Washington’s wrangling over an emergency coronavirus economic stimulus package, the largest in U.S. history, came to fruition last week with both Main Street and Wall Street getting some form of relief.

This article is from FRA's sister company, Compliance Week.

Following several days of back-and-forth debate, a bipartisan deal was finally reached, culminating in the 880-page “Coronavirus Aid, Relief, and Economic Security Act” (CARES Act), signed into law by President Trump on Friday. The CARES Act, unprecedented in scope, authorizes $2 trillion in relief and includes $454 billion in Federal Reserve lending power, significantly dwarfing relief packages passed during the 2008 financial crisis.

To compare, the Emergency Economic Stabilization Act of 2008 —which authorized the Treasury Secretary to create the $700 billion Troubled Asset Relief Program (TARP)—and the $840 billion stimulus package under the American Recovery and Reinvestment Act of 2009 cost a combined roughly $1.5 trillion.

Many believe the relief package under the CARES Act isn’t nearly enough. “Expect at least two or three more,” says Cornell Law Professor Robert Hockett, who teaches international finance and financial regulation and is an adviser to the Federal Reserve of New York and several federal and state legislators.

The economic hardship caused by the coronavirus pandemic has little comparison to the 2008 financial crisis. “In 2008, it was more of a top-down problem, where the crisis manifested itself in the financial services industry, which then trickled down into the general economy,” says Scott Cammarn, a partner and co-chair of the Financial Services Group at law firm Cadwalader. “This is a bottom-up event … that originated at the Main Street level, not the Wall Street level.”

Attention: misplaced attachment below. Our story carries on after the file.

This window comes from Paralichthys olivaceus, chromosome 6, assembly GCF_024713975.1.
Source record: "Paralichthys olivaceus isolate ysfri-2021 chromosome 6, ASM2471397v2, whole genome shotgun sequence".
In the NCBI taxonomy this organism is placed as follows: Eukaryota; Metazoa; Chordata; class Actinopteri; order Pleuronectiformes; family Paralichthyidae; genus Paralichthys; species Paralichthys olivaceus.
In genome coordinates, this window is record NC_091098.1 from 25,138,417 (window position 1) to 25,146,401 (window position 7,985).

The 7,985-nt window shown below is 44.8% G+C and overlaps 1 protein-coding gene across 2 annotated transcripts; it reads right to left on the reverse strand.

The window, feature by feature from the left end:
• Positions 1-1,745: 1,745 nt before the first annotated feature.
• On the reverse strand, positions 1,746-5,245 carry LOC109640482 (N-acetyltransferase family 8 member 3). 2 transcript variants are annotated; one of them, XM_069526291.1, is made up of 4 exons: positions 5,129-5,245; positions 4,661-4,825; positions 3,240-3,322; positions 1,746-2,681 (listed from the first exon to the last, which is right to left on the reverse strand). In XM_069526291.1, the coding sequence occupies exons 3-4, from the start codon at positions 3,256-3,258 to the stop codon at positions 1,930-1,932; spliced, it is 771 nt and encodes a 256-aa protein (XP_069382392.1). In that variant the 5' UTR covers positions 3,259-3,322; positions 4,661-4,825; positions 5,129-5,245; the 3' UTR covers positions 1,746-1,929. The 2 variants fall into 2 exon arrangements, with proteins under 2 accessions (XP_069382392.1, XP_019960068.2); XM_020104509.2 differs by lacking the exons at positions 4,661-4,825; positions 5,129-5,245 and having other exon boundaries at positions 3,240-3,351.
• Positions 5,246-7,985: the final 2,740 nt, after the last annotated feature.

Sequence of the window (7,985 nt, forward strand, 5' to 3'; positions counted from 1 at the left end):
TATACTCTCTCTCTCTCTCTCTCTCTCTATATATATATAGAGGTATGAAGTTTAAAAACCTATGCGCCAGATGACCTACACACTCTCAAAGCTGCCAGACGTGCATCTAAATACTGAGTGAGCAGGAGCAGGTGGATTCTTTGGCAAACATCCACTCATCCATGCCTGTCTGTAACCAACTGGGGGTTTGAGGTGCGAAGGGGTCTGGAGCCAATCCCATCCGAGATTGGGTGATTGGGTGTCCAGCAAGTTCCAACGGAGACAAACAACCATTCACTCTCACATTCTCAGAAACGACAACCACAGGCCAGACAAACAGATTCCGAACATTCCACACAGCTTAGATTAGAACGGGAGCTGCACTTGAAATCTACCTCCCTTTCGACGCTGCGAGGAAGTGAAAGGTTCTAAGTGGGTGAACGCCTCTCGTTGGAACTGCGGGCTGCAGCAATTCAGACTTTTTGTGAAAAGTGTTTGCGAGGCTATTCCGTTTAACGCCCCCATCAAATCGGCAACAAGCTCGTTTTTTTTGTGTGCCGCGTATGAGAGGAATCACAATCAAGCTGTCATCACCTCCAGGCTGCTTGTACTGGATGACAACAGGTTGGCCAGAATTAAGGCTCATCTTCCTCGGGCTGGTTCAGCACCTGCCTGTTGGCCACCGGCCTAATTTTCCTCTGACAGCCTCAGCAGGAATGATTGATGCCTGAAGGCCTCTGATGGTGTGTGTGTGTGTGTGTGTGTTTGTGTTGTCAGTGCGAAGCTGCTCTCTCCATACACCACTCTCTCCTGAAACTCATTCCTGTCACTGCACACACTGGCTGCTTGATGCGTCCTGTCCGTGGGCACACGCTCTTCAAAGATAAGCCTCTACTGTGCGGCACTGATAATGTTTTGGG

Main Street relief

The CARES Act in at least one big way mirrors bailout packages from the financial crisis—TARP, particularly—by affording “lots of discretion” to the Treasury Secretary as it concerns the disbursal of monies, Hockett says. For large companies, it allocates $500 billion to the U.S. Department of Treasury’s Exchange Stabilization Fund to go toward the hardest-hit industries.

For the struggling U.S. airline industry, for example, funds include $25 billion in grants and $25 billion in loans and loan guarantees to passenger air carriers; $4 billion to cargo air carriers; $3 billion to contractors; and up to $17 billion in loans and loan guarantees for businesses critical to maintaining national security, largely understood to be an effort to provide assistance for Boeing. Loans will not exceed five years and shall not be reduced through loan forgiveness.

On Monday, the Treasury Department released guidance on how it will provide payments and determine award amounts to passenger air carriers, cargo air carriers, and certain contractors affected by the coronavirus and is urging them to submit their applications by April 3 to receiving approval as soon as possible.

In the healthcare industry, the CARES Act provides for $100 billion to the “Public Health and Social Services Emergency Fund” to reimburse “eligible healthcare providers” for “healthcare-related expenses or lost revenues that are attributable to coronavirus.” These funds will remain available until expended.